I’ve found the best way to deal with this phase is to throw myself into writing something else straight away. While resting the previous books in the series, I’ve worked on a science-fiction nano novel written a few years ago, and this is about seventy-five percent finished. As I prepared to continue with this book, an idea I’ve been nursing for a while burst, more or less fully formed, into my head. The seed came from a business sign I'd noticed one day, and the instant I saw it something sparked in my brain, and every time I passed that way, I'd think about what kind of story this could be. Before I could start on the sci-fi revisions, a flood of potential images and ideas flashed through my mind about a new novel stemming from that sign - in the detective/mystery genre. Maybe I could write a novella? Three 20-25,000 word novellas could perhaps be published later in a single volume?

With the WIP laid to rest, I took a deep breath and plunged into an exciting new world. Five weeks later, I'm trying hard not to feel too smug, because I've completed the first draft of a novella. Yes, it’s more minimal than usual, because I wasn’t sure how many words I’d have to play with to stay within my target, but it currently lies resting snugly side by side with the WIP. I'll spend what’s left of my scheduled break with my older sci-fi friends,

Suddenly I feel like one of those TV chefs who have half a dozen pots on the boil, rushing from one to the other in a manic frenzy of chopping, stirring, and flinging spices into bubbling concoctions. But there the comparison ends, because I’ve no guarantee of producing a story readers will like, although the chefs always seem to serve an acceptable gourmet meal when they’re finished. But still, I live in hope, and the more I practice my craft… at least in theory… the better my stories should be!

Getting organized

I’m the first to admit I find it difficult to achieve the basic mind set needed for the marketing that an authorpreneur ought to do, and a dim light is slowly dawning that neither good intentions nor will power are enough to achieve my goals. But determination to change this around is growing. (Really? mutters my inner cynic. I’ll believe it when I see it.) A friend told me recently, if you want to get something done, you must have a plan of action. And even more necessary is writing down the steps needed to accomplish your goal.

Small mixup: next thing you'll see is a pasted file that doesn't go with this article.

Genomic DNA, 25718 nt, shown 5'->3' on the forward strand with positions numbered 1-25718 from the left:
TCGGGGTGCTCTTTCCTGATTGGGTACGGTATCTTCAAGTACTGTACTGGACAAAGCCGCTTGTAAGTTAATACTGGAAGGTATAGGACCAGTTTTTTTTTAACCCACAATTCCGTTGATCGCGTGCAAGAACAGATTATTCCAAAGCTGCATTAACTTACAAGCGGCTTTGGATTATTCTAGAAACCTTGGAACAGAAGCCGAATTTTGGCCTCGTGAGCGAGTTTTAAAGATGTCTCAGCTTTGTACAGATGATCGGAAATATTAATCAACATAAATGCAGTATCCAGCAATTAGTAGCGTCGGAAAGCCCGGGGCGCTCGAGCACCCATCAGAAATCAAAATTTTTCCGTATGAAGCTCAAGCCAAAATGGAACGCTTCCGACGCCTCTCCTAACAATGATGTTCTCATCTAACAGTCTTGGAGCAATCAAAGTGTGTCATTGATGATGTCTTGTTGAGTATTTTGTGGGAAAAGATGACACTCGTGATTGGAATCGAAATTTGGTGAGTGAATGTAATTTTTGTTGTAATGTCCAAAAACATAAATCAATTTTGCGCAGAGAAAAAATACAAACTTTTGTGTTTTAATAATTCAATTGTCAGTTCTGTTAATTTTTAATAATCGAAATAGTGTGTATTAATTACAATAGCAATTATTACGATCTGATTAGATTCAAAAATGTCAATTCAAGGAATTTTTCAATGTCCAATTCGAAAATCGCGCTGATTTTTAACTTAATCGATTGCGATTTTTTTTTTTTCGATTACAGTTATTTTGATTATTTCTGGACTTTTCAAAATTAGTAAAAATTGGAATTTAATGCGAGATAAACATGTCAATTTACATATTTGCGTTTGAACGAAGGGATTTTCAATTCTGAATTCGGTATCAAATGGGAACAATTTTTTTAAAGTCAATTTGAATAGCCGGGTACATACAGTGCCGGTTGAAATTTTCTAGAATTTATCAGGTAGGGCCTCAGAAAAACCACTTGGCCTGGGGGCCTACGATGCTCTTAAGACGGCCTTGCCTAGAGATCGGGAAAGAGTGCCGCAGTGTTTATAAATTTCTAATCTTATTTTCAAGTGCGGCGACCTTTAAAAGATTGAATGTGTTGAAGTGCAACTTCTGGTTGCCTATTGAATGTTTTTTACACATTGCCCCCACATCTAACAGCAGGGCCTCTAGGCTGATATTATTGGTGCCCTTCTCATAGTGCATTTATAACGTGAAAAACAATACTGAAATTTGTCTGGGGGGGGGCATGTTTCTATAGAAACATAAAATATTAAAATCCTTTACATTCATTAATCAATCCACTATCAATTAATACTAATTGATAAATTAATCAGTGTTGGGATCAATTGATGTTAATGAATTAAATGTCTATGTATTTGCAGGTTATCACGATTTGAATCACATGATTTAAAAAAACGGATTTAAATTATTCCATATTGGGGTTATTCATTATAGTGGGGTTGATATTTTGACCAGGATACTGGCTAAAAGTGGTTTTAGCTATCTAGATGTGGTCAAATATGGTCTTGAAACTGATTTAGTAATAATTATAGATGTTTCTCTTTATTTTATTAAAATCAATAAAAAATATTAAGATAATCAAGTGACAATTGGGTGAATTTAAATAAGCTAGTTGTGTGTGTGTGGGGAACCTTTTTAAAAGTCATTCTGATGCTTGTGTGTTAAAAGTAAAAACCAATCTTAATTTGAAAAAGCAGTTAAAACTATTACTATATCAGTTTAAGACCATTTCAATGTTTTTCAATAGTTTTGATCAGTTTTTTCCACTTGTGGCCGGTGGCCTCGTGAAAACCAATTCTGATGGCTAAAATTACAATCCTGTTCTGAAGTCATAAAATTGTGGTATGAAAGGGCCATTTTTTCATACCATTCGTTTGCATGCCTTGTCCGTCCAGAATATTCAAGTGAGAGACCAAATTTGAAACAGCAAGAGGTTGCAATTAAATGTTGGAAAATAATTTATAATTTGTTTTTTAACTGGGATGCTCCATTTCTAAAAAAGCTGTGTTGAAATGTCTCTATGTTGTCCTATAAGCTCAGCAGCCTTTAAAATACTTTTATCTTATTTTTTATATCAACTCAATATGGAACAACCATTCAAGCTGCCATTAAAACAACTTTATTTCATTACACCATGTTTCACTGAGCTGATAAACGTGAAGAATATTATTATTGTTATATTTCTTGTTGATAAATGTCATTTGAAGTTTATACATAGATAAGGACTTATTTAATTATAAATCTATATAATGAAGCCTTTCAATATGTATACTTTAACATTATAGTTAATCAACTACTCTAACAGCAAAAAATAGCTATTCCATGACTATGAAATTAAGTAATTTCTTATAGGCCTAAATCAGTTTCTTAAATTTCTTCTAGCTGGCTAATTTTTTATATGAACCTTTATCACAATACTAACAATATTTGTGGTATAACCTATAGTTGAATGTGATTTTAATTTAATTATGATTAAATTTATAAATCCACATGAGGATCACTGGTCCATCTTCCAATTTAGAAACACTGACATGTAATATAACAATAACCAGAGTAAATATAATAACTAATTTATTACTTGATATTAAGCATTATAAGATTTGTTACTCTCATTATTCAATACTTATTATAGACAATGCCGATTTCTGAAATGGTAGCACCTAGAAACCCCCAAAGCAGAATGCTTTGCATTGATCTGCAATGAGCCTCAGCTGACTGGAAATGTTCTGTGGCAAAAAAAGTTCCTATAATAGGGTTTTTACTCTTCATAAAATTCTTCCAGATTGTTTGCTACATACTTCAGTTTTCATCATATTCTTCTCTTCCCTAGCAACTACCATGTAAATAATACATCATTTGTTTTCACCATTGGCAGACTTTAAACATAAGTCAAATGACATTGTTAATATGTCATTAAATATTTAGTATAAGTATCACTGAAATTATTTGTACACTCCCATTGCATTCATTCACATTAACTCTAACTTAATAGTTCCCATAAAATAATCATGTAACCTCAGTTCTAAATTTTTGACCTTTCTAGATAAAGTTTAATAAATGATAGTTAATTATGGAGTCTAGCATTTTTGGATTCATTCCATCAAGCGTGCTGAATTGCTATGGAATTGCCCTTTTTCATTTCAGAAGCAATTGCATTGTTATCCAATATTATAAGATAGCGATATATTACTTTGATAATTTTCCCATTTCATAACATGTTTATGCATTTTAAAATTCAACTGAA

Consequently, I’ve become a compulsive list compiler, but don’t laugh, because although I hang my head in embarrassment that after a year of checking out printing websites, I still hadn’t ordered any business cards, I can congratulate myself on achieving that goal! Well, they’re in the mail en route, and just now coming.

The second goal getting closer is setting up an email list of subscribers to a newsletter. (A Very Important step for the indie writer my research informs me.) By announcing it, I’m increasing my chances of attaining it, if for no other reason than to save myself a measure of embarrassment. I have considered, and investigated this previously, but as is my pattern, proceeded no further, letting the idea slide merrily off the cliff of virtuous resolutions, and into the muddy swamp of my subconscious where it's been partying with my other neglected goals. Step one is taken as I’ve signed up to mail-chimp, the to-do list is waiting, and hopefully everything will be in place for mid June. 

Today's Haiku
COFFEE SHOP
the muzak's fast beat
speeds the caffeine junkie's pulse
and time fast-forwards

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To all story lovers out there, good reading, and to those of you who write, good writing.